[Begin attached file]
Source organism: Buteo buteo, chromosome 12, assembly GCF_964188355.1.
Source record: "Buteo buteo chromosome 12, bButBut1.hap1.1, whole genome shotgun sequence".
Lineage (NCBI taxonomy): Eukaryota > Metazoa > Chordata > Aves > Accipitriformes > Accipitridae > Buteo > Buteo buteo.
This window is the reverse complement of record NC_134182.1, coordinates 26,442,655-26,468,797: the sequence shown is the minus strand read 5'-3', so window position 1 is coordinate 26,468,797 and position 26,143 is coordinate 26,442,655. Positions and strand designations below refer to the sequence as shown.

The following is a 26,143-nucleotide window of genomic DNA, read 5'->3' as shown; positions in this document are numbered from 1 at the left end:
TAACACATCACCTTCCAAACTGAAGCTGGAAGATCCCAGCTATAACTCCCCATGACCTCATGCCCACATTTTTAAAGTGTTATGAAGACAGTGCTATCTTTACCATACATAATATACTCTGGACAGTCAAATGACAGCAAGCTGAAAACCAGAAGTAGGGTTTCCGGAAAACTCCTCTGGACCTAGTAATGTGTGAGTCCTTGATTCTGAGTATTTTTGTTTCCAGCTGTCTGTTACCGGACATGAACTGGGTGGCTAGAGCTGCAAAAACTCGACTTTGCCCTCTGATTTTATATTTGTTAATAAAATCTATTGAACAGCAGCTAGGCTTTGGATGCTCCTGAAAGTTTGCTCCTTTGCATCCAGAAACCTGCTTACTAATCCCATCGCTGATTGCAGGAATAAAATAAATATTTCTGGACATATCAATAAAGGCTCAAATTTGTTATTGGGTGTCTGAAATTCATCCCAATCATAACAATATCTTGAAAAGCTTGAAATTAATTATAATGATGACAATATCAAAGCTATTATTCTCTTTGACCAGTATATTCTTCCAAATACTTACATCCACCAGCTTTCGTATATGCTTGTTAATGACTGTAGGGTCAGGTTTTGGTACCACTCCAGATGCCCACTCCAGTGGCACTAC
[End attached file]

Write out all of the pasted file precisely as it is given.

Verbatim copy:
Source organism: Buteo buteo, chromosome 12, assembly GCF_964188355.1.
Source record: "Buteo buteo chromosome 12, bButBut1.hap1.1, whole genome shotgun sequence".
Lineage (NCBI taxonomy): Eukaryota > Metazoa > Chordata > Aves > Accipitriformes > Accipitridae > Buteo > Buteo buteo.
This window is the reverse complement of record NC_134182.1, coordinates 26,442,655-26,468,797: the sequence shown is the minus strand read 5'-3', so window position 1 is coordinate 26,468,797 and position 26,143 is coordinate 26,442,655. Positions and strand designations below refer to the sequence as shown.

The following is a 26,143-nucleotide window of genomic DNA, read 5'->3' as shown; positions in this document are numbered from 1 at the left end:
TAACACATCACCTTCCAAACTGAAGCTGGAAGATCCCAGCTATAACTCCCCATGACCTCATGCCCACATTTTTAAAGTGTTATGAAGACAGTGCTATCTTTACCATACATAATATACTCTGGACAGTCAAATGACAGCAAGCTGAAAACCAGAAGTAGGGTTTCCGGAAAACTCCTCTGGACCTAGTAATGTGTGAGTCCTTGATTCTGAGTATTTTTGTTTCCAGCTGTCTGTTACCGGACATGAACTGGGTGGCTAGAGCTGCAAAAACTCGACTTTGCCCTCTGATTTTATATTTGTTAATAAAATCTATTGAACAGCAGCTAGGCTTTGGATGCTCCTGAAAGTTTGCTCCTTTGCATCCAGAAACCTGCTTACTAATCCCATCGCTGATTGCAGGAATAAAATAAATATTTCTGGACATATCAATAAAGGCTCAAATTTGTTATTGGGTGTCTGAAATTCATCCCAATCATAACAATATCTTGAAAAGCTTGAAATTAATTATAATGATGACAATATCAAAGCTATTATTCTCTTTGACCAGTATATTCTTCCAAATACTTACATCCACCAGCTTTCGTATATGCTTGTTAATGACTGTAGGGTCAGGTTTTGGTACCACTCCAGATGCCCACTCCAGTGGCACTAC